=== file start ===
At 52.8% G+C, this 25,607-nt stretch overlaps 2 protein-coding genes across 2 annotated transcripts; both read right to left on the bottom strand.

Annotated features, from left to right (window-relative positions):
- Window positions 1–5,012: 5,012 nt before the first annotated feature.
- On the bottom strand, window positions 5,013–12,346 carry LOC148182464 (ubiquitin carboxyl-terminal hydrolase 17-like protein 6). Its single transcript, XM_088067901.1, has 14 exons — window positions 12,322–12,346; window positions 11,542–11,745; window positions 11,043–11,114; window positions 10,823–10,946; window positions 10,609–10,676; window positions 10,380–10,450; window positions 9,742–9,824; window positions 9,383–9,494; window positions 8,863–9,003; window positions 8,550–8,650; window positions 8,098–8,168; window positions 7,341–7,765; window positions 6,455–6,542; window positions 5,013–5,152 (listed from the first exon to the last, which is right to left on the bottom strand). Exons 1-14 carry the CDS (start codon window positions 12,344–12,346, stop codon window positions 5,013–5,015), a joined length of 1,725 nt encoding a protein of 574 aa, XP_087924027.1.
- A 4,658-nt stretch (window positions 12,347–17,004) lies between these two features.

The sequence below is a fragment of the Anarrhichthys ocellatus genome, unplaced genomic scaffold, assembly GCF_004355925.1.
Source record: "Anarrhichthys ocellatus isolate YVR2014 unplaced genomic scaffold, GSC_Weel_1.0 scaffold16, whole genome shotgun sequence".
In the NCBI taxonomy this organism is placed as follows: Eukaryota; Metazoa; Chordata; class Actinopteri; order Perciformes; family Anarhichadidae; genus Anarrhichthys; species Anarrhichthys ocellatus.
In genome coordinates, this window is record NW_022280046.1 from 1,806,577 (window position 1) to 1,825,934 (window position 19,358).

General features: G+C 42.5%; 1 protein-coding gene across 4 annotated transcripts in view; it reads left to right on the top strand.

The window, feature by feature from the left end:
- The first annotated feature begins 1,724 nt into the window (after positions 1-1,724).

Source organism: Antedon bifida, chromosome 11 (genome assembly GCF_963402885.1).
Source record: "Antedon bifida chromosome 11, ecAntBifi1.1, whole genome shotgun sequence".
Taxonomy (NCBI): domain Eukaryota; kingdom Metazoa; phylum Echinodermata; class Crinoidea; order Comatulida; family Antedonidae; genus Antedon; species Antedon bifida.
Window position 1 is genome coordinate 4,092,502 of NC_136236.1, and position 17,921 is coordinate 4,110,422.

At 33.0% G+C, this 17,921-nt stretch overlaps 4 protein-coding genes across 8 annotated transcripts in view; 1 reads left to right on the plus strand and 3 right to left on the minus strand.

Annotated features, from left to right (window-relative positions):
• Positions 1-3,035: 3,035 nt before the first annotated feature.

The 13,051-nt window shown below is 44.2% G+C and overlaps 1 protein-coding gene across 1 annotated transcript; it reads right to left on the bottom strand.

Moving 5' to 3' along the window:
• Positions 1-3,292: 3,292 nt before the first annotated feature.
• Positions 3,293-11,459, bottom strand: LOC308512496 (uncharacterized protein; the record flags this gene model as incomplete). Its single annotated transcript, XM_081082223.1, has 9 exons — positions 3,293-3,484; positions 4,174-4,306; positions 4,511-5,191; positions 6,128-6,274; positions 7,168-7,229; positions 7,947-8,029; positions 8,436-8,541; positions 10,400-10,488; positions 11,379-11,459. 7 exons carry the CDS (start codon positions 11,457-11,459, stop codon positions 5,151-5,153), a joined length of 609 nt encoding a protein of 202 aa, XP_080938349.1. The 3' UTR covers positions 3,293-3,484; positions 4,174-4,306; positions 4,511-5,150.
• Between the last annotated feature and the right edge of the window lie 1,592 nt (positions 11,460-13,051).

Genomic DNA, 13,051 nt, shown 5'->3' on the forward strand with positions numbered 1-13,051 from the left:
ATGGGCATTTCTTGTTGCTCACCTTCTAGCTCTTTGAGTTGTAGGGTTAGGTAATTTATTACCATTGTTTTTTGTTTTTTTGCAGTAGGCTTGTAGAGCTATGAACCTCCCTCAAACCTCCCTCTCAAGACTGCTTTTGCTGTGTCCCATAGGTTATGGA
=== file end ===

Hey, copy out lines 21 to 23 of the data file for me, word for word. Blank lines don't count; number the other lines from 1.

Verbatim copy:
Moving 5' to 3' along the window:
• Positions 1-3,292: 3,292 nt before the first annotated feature.
• Positions 3,293-11,459, bottom strand: LOC308512496 (uncharacterized protein; the record flags this gene model as incomplete). Its single annotated transcript, XM_081082223.1, has 9 exons — positions 3,293-3,484; positions 4,174-4,306; positions 4,511-5,191; positions 6,128-6,274; positions 7,168-7,229; positions 7,947-8,029; positions 8,436-8,541; positions 10,400-10,488; positions 11,379-11,459. 7 exons carry the CDS (start codon positions 11,457-11,459, stop codon positions 5,151-5,153), a joined length of 609 nt encoding a protein of 202 aa, XP_080938349.1. The 3' UTR covers positions 3,293-3,484; positions 4,174-4,306; positions 4,511-5,150.